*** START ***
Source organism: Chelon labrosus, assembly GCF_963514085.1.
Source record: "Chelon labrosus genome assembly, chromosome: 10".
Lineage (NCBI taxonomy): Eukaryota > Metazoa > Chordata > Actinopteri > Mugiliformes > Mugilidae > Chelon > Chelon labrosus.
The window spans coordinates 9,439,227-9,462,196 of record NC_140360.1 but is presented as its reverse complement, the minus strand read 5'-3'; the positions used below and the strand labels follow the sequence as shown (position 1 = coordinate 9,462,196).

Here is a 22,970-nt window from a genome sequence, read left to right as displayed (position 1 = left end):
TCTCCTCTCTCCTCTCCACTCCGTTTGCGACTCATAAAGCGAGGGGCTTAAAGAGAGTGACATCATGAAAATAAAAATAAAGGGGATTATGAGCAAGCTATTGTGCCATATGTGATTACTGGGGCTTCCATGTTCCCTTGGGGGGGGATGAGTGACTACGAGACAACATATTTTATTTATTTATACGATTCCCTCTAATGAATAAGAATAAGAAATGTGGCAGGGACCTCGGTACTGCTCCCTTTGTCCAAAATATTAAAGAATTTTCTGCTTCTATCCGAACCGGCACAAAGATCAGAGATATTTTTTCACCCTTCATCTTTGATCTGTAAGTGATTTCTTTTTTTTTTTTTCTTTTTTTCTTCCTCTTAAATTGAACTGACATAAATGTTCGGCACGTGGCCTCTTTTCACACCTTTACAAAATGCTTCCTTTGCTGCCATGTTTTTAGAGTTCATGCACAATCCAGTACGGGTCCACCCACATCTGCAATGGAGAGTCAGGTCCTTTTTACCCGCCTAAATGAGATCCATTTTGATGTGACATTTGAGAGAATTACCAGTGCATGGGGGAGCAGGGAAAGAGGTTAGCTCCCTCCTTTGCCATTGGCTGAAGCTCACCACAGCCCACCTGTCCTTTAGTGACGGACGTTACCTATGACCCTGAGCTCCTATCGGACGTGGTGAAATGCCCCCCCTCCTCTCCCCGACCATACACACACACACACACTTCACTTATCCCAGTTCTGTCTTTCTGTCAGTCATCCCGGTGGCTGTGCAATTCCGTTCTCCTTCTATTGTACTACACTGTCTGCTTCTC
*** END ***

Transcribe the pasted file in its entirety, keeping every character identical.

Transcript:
Source organism: Chelon labrosus, assembly GCF_963514085.1.
Source record: "Chelon labrosus genome assembly, chromosome: 10".
Lineage (NCBI taxonomy): Eukaryota > Metazoa > Chordata > Actinopteri > Mugiliformes > Mugilidae > Chelon > Chelon labrosus.
The window spans coordinates 9,439,227-9,462,196 of record NC_140360.1 but is presented as its reverse complement, the minus strand read 5'-3'; the positions used below and the strand labels follow the sequence as shown (position 1 = coordinate 9,462,196).

Here is a 22,970-nt window from a genome sequence, read left to right as displayed (position 1 = left end):
TCTCCTCTCTCCTCTCCACTCCGTTTGCGACTCATAAAGCGAGGGGCTTAAAGAGAGTGACATCATGAAAATAAAAATAAAGGGGATTATGAGCAAGCTATTGTGCCATATGTGATTACTGGGGCTTCCATGTTCCCTTGGGGGGGGATGAGTGACTACGAGACAACATATTTTATTTATTTATACGATTCCCTCTAATGAATAAGAATAAGAAATGTGGCAGGGACCTCGGTACTGCTCCCTTTGTCCAAAATATTAAAGAATTTTCTGCTTCTATCCGAACCGGCACAAAGATCAGAGATATTTTTTCACCCTTCATCTTTGATCTGTAAGTGATTTCTTTTTTTTTTTTTCTTTTTTTCTTCCTCTTAAATTGAACTGACATAAATGTTCGGCACGTGGCCTCTTTTCACACCTTTACAAAATGCTTCCTTTGCTGCCATGTTTTTAGAGTTCATGCACAATCCAGTACGGGTCCACCCACATCTGCAATGGAGAGTCAGGTCCTTTTTACCCGCCTAAATGAGATCCATTTTGATGTGACATTTGAGAGAATTACCAGTGCATGGGGGAGCAGGGAAAGAGGTTAGCTCCCTCCTTTGCCATTGGCTGAAGCTCACCACAGCCCACCTGTCCTTTAGTGACGGACGTTACCTATGACCCTGAGCTCCTATCGGACGTGGTGAAATGCCCCCCCTCCTCTCCCCGACCATACACACACACACACACTTCACTTATCCCAGTTCTGTCTTTCTGTCAGTCATCCCGGTGGCTGTGCAATTCCGTTCTCCTTCTATTGTACTACACTGTCTGCTTCTC